Young girls who were told they had to eat their dinner before they could have dessert all went on to become mothers who drowned their own children in the bathtub.

A school of bullies

special ed student who recorded classmates bullying him in math class was threatened with wiretapping charges, then convicted of disorderly conduct, reports Ben Swann. The student, a sophomore at a Pennsylvania high school, has been diagnosed with a comprehension delay disorder, ADHD and an anxiety disorder.

The student and his mother, Shea Love, testified before the magistrate that the boy has been repeatedly shoved and tripped at school, and that a fellow student had even attempted to burn him with a cigarette lighter. . . . He says the bullying treatment is especially harsh and academically disruptive during his special education math class, in which students with behavioral problems are also placed.

The boy has been moved from the special ed math class. No action was taken against the bullies.

Last Chance High‘s second episode introduces “Spanky” Almond, a pudgy boy with a speech impediment, who’s mocked and bullied by classmates at Chicago’s school for emotionally and behaviorally disordered students. Oh, and dad is a murderer who’s out of prison and might resume his abuse of the family.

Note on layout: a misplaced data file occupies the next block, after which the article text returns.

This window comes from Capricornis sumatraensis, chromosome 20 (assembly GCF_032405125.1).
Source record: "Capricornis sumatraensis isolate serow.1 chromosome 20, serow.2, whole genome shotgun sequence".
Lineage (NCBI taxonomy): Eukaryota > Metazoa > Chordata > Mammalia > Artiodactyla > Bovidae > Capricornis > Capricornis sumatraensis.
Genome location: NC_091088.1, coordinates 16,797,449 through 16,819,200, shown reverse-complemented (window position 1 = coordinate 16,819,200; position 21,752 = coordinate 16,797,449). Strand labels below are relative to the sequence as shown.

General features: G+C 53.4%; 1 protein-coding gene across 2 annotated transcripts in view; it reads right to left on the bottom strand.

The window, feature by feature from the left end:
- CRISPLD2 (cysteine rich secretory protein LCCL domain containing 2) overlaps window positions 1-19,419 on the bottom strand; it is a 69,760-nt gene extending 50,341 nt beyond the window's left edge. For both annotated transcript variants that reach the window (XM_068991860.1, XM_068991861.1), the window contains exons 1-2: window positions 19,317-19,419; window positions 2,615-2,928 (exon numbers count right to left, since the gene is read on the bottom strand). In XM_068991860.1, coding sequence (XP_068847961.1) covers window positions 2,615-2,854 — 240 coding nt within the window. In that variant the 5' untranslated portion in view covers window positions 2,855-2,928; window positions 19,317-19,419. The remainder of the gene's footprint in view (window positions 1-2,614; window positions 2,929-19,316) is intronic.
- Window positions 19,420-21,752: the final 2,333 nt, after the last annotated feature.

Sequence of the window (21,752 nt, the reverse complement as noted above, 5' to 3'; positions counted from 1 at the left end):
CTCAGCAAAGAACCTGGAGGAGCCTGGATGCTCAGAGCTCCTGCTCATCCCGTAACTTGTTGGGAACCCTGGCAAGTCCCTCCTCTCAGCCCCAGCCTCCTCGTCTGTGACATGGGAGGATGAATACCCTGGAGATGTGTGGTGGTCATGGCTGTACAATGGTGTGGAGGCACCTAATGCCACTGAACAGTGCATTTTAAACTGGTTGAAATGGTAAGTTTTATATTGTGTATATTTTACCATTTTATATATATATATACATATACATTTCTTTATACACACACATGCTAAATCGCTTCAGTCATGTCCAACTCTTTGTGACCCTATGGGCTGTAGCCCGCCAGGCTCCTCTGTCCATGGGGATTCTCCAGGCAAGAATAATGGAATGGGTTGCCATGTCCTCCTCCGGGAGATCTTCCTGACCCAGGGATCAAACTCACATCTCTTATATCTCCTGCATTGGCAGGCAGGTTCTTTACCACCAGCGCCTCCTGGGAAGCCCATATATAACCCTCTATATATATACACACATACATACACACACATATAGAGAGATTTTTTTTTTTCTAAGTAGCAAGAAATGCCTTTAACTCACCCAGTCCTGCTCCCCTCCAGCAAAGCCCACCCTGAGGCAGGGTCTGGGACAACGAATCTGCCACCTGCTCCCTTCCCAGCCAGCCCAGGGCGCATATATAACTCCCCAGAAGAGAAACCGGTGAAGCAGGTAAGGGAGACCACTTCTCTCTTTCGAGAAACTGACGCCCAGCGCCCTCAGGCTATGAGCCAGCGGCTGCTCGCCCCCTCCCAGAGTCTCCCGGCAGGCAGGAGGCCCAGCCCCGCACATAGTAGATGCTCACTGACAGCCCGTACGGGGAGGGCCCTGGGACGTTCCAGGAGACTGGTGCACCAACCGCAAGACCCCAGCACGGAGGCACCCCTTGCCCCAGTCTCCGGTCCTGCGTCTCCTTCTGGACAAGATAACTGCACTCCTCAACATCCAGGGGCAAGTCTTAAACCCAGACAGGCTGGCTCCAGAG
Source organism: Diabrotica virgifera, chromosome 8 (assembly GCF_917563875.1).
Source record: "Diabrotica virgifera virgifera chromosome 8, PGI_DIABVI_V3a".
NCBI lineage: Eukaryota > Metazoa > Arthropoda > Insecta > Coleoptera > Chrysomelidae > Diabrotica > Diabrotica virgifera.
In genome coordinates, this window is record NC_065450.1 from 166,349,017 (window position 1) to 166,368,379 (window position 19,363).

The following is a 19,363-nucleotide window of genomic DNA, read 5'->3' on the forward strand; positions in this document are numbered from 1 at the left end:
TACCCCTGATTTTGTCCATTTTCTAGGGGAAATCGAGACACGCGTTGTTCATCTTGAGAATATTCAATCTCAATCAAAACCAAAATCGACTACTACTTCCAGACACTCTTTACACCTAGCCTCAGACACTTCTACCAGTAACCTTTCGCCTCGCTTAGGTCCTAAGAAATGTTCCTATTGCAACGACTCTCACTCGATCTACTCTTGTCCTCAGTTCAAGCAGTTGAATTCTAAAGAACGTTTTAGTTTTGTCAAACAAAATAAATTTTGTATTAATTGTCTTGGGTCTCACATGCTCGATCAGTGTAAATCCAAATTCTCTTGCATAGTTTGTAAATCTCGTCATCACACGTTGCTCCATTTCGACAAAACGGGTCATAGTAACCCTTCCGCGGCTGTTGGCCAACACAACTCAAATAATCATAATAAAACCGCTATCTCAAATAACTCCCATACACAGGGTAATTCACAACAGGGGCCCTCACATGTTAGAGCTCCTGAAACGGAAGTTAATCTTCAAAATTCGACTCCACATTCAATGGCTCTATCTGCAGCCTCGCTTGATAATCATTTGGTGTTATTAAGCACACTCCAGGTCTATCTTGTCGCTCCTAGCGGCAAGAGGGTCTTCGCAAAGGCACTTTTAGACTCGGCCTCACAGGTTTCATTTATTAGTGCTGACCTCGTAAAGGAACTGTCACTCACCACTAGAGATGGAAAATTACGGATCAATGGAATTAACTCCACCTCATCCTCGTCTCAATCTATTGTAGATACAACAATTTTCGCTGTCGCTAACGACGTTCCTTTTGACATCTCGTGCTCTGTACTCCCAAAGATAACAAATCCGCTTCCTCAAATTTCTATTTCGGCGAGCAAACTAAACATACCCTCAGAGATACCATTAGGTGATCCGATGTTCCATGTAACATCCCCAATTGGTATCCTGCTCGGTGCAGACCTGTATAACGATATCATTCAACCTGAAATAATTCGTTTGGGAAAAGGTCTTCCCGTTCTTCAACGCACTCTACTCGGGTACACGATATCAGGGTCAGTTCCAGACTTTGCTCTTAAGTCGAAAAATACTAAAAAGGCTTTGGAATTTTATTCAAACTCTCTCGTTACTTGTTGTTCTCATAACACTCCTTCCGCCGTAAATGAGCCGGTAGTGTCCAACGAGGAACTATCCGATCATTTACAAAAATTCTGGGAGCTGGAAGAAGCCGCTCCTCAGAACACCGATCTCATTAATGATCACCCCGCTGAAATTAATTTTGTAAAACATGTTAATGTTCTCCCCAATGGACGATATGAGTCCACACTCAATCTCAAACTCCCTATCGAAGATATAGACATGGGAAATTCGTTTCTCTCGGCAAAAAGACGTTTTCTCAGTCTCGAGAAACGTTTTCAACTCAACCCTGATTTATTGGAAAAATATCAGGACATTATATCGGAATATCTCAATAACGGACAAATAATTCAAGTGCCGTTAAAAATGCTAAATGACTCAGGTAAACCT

Why is a kid this vulnerable in a school packed with abusers?

We see an ineffectual science teacher and a compassionate coach.

Survivor will be history teacher

Eight years ago, a Downtown College Prep senior named Luis Falcon was attacked by gang members in a San Jose park. Stabbed nine times, he lost a kidney and spent a week in a coma. He learned how to walk again. He will earn a degree in history from the University of California at Santa Cruz in May, reports the Santa Cruz Sentinel.  A Teach for America corps member, Falcon will return to his old neighborhood to teach history at DCP.